Maury Brown of Forbes reminds us of the power of baseball on TV. At least locally:
Wednesday was a playoff bevy for sports fans with playoffs in both the NBA and NHL, and a great baseball game nationally, but in 14 of 24 markets, it was not hockey or basketball or even that Mets-Cubs that people were watching, but Major League Baseball on their local regional sports networks.
In a sign that baseball continues to be a regional phenomenon, from Cincinnati to Seattle, Boston to Tampa Bay, Baltimore to St. Louis, and more, it was regular season baseball games that crushed all comers in their respective markets over the NBA and NHL playoffs, as well as the nationally televised MLB game on ESPN.
He digs into the numbers from a playoff-heavy schedule in hockey and basketball and shows that, in most markets, the local nine outranked the non-local playoff games in the market. Sometimes substantially.
Which wouldn’t be a big deal until you multiple those nightly wins by 140+ and realize why regional sports networks continue to pay out big money for Major League Baseball.
Japanese League commissioner Atsushi Saito announced that Japan’s professional baseball season will open on June 19. Teams can being practice games on June 2. There will be no fans. Indeed, the league has not yet even begun to seriously discuss a plan for fans to begin attending games, though that may happen eventually.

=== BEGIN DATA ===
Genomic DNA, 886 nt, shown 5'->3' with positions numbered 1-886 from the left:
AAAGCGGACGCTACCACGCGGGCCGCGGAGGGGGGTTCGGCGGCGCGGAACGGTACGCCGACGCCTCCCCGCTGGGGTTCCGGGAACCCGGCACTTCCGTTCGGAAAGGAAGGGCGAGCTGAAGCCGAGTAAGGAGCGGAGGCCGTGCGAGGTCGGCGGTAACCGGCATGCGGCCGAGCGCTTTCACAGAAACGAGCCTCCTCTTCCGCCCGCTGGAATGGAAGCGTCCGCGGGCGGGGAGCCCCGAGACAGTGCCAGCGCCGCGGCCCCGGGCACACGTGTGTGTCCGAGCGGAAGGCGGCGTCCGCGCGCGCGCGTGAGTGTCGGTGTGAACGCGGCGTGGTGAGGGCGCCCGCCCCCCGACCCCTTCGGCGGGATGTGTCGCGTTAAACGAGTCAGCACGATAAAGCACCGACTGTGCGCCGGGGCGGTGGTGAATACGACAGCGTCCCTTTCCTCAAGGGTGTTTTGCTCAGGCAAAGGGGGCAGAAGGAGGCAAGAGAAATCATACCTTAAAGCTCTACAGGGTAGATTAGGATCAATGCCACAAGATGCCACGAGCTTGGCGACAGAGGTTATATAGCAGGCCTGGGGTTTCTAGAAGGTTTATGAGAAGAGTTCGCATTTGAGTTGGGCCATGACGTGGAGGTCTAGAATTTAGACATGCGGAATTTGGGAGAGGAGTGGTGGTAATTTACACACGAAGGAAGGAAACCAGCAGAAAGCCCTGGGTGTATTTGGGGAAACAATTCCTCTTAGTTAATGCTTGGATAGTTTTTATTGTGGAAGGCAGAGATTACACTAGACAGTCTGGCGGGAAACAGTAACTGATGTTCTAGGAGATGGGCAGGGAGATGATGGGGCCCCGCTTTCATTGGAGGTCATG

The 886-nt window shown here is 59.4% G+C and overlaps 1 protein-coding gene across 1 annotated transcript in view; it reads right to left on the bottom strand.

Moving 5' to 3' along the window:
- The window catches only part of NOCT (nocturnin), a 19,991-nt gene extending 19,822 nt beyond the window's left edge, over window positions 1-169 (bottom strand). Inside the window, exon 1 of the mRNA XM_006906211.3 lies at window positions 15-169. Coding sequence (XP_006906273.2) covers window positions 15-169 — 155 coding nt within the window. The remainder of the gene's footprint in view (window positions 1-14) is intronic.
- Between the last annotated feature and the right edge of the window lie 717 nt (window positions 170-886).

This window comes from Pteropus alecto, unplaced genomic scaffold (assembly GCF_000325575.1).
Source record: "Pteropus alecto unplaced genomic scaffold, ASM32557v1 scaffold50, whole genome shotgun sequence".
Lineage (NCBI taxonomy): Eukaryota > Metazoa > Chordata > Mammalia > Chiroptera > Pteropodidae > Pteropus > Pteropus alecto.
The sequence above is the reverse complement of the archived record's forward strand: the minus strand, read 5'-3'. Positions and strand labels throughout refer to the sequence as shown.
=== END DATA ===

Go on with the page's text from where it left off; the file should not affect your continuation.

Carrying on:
The season will begin three months after its originally scheduled opening day of March 20. It will be 120 games long. Teams in each six-team league — the Central League and Pacific League — will play 24 games against each league opponent. There will be no interleague play and no all-star game.
The announcement came in the wake of a national state of emergency being lifted for both Tokyo and the island of Hokkaido. The rest of the country emerged from the state of emergency earlier this month. This will allow the Japanese leagues to follow leagues in South Korea and Taiwan which have been playing for several weeks.
In the United States, Major League Baseball is hoping to resume spring training in mid June before launching a shortened regular season in early July. That plan is contingent on the league and the players’ union coming to an agreement on both financial arrangements and safety protocols for a 2020 season. Negotiations on both are ongoing. Major League Baseball will, reportedly, make a formal proposal about player compensation tomorrow.